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Consider a subspace $H$, where $H= \{(x_1, x_2, \dots)\in \mathbb{F} \ | \ x_1 = 0 \} $ is a subspace of the "sequence room" $\mathbb{F}$ (the room $\mathbb{F}$ defined to contain all real sequences of the type $\mathbf{x}= \{x_j\}^\infty_{j=x}=(x_1,x_2,x_3,\dots )$ ).

In my notes I have as an example that, if $x_1 = 2$, then $H$ is not a subspace of $\mathbb{F}$. Why is that?

Is it simply because, with $x_1$ defined as nonzero, then the zero vector can not be in $H$? Hence $(0,0,0,\dots) \notin H$, and thus one of the criteria for a subspace is not satisfied?

Is that it, or is there something else I have missed?

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In fact, if you require $x_1=2$, then none of the criteria are satisfied, except non-emptiness: the sum of two sequences with first term $2$ is a sequence whose first term is not $2$, so the sum of two vectors in that set is not in the set. Multiplying a sequence with first term 2 by any scalar other than 1 will result in a sequence whose first term is not 2, so the set is also not closed under scalar multiplication. The zero vector being in the set is necessary for being a subspace, but not sufficient and not always part of the "defining criteria". –  Arturo Magidin Aug 29 '11 at 16:14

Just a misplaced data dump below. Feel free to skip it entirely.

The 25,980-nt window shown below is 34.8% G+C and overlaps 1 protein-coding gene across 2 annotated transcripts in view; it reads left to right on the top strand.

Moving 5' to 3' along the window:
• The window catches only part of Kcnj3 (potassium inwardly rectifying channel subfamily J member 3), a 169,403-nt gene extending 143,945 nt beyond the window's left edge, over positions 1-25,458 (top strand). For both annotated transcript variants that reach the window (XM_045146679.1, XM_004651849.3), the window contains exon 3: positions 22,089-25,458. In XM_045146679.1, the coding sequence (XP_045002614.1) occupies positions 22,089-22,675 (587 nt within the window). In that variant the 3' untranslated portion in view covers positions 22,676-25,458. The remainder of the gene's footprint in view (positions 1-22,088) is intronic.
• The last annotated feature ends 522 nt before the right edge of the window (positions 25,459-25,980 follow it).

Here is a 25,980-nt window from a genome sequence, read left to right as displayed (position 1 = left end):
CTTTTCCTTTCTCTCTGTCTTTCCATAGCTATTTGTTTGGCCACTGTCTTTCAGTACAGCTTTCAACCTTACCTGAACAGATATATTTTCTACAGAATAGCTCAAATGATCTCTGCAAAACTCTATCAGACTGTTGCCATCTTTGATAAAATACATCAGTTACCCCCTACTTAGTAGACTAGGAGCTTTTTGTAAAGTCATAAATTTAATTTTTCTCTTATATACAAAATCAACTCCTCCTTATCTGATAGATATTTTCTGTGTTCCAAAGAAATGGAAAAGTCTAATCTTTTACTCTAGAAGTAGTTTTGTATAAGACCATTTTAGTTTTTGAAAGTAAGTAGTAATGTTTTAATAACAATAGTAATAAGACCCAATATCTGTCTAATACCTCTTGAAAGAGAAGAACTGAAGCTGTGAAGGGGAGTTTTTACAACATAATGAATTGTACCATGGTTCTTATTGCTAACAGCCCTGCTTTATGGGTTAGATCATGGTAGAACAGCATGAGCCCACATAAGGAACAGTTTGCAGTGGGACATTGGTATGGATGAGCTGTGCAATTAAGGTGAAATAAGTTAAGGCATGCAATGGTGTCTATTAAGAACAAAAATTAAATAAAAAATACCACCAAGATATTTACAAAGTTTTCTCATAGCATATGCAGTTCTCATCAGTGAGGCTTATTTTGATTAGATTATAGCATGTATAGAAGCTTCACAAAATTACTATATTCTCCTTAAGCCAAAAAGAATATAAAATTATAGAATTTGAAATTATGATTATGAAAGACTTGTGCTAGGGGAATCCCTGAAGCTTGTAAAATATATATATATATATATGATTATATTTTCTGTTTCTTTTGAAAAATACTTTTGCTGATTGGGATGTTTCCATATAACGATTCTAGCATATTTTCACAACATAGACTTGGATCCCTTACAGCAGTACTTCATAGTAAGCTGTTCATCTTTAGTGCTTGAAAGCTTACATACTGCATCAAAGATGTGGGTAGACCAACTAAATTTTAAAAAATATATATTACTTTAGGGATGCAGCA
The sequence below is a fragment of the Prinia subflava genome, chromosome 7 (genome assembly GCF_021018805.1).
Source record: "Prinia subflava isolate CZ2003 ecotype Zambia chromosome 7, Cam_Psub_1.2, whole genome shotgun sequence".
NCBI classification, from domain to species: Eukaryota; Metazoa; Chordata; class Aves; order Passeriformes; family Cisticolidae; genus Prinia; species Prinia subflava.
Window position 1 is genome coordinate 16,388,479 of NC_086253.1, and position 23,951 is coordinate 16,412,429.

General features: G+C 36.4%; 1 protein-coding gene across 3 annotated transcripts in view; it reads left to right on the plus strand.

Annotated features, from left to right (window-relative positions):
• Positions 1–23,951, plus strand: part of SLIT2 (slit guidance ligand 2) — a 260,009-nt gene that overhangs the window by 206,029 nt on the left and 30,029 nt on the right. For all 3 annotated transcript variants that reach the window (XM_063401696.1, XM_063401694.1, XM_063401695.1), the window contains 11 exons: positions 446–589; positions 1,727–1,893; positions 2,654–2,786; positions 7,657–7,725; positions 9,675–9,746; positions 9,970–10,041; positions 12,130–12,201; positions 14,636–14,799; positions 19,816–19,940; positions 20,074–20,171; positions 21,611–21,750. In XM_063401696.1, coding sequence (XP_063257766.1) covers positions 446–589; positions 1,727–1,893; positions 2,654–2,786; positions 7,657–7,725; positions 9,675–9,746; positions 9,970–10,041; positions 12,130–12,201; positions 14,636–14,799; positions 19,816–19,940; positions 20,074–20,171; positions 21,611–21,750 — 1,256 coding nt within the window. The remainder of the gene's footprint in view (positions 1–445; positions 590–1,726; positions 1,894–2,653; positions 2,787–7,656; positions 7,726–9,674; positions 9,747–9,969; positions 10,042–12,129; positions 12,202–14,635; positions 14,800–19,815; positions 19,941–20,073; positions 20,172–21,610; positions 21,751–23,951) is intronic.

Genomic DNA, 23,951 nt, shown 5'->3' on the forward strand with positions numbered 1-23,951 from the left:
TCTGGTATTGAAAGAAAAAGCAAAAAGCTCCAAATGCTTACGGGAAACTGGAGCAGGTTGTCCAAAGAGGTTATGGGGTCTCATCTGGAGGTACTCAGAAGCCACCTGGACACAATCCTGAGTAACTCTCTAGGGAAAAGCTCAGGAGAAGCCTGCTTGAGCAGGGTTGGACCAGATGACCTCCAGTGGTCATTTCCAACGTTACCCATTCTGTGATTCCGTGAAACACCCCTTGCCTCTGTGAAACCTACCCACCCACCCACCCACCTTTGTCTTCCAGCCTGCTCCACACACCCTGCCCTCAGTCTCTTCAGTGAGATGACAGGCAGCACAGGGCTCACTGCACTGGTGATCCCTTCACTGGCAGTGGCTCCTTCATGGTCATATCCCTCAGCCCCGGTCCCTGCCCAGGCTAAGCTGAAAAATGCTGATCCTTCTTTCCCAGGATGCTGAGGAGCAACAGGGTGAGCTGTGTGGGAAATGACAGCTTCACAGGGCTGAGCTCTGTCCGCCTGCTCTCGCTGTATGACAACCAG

@Arturo Thank you! –  Jodles Aug 29 '11 at 16:41
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2 Answers

up vote 5 down vote accepted

You're absolutely correct: the set $$H=\{(x_1,x_2,\ldots)\in F\mid x_1=2\}$$ doesn't contain the zero element $(0,0,\ldots)$, which means $H$ is not a subspace. Other reasons why $H$ is not a subspace is that it is not closed under vector addition, for example: $$(2,0,0,\ldots)+(2,0,0,\ldots)=(4,0,0,\ldots)\notin H$$ or scalar multiplication, for example: $$3(2,0,0,\ldots)=(6,0,0,\ldots)\notin H$$

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What you suspect is exactly correct! In order to be a subspace, it must contain the identity element of addition, which is in this case the zero vector $(0,0,0...)$. If $x_1=2$ then the zero vector can not possible be in the "subspace", so it's not really a subspace after all.

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